Marivi Vazquez, from ProBox, an NGO combating online disinformation in Latin America, says the purpose of using “digital troops” like Rafael is to disrupt the “trending” algorithm by polluting it with pro-government messaging.

“This is very dangerous because when you see what is trending and you see that most of the hashtags are supposedly supporting the government, it’s hard to know what’s actually happening in the country.”

These hashtags are often part of wider campaigns to spread propaganda online.

A screenshot of one of the deepfake videos - showing opposition leader Juan Guaidó and a reporter generated using artificial intelligence.Image source, BBC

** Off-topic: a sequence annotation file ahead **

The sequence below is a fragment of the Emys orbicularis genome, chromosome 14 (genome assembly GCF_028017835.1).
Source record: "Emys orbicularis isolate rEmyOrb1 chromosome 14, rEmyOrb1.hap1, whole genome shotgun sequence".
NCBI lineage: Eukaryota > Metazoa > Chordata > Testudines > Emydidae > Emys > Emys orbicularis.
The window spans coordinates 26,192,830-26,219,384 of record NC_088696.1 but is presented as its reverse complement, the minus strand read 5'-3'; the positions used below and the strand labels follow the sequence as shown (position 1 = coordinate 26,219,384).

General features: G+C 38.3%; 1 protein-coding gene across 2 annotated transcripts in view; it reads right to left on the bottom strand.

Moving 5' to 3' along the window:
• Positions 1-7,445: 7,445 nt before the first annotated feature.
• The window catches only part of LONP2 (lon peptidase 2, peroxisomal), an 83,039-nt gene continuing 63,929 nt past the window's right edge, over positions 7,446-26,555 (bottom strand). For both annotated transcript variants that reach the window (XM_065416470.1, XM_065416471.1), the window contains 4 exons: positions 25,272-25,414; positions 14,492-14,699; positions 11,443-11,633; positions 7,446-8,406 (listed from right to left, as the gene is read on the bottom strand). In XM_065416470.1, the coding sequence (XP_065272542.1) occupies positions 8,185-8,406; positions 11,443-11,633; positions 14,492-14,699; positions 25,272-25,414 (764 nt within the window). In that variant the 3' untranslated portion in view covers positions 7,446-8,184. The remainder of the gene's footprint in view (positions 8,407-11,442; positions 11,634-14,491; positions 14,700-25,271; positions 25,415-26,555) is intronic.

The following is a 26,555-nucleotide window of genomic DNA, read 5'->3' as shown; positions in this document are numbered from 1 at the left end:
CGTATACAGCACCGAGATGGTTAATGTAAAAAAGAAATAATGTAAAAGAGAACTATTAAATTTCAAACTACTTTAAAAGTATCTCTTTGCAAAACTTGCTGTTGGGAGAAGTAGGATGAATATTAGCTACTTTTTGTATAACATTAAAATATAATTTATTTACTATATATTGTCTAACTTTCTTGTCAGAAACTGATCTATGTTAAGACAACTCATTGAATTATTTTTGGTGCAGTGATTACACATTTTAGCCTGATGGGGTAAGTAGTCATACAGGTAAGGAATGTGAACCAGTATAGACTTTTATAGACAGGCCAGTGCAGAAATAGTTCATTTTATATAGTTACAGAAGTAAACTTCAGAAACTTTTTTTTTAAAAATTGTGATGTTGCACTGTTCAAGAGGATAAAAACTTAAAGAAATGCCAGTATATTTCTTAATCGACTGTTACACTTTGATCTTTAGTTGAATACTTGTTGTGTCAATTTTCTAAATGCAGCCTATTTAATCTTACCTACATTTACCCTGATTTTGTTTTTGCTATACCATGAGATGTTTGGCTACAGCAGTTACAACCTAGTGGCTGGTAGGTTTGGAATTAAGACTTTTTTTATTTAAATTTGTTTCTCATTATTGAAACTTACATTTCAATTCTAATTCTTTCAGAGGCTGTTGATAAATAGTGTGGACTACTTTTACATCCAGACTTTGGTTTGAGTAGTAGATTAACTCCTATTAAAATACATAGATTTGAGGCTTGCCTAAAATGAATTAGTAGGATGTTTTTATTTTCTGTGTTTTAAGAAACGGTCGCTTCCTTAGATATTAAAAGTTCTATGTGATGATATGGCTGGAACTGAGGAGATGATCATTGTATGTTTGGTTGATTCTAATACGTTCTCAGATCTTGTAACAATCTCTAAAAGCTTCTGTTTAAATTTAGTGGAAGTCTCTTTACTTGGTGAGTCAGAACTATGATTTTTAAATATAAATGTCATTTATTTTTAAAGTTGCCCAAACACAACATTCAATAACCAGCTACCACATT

Image caption,
The deepfake videos appeared to show Venezuelans that the West was talking positively about their country.

When earlier this year, the Venezuelan government was accused of using videos created using artificial intelligence to spread propaganda online, it responded swiftly.

On Twitter, the Ministry of Communications said the hashtag of the day was #SomosInteligenciaSocial or WeAreSocialIntelligence.

The purpose was to counter the allegations that supporters of Chavismo were behind the deepfake videos, which were also broadcast on state TV.

Rafael says he does not amplify misleading ideas and cannot remember tweeting the “social intelligence” hashtag. He cannot check because his main account, which had more than 14,000 followers, was removed by Twitter, because, he admits, he was not following its guidelines.

Nevertheless, we know the hashtag took off.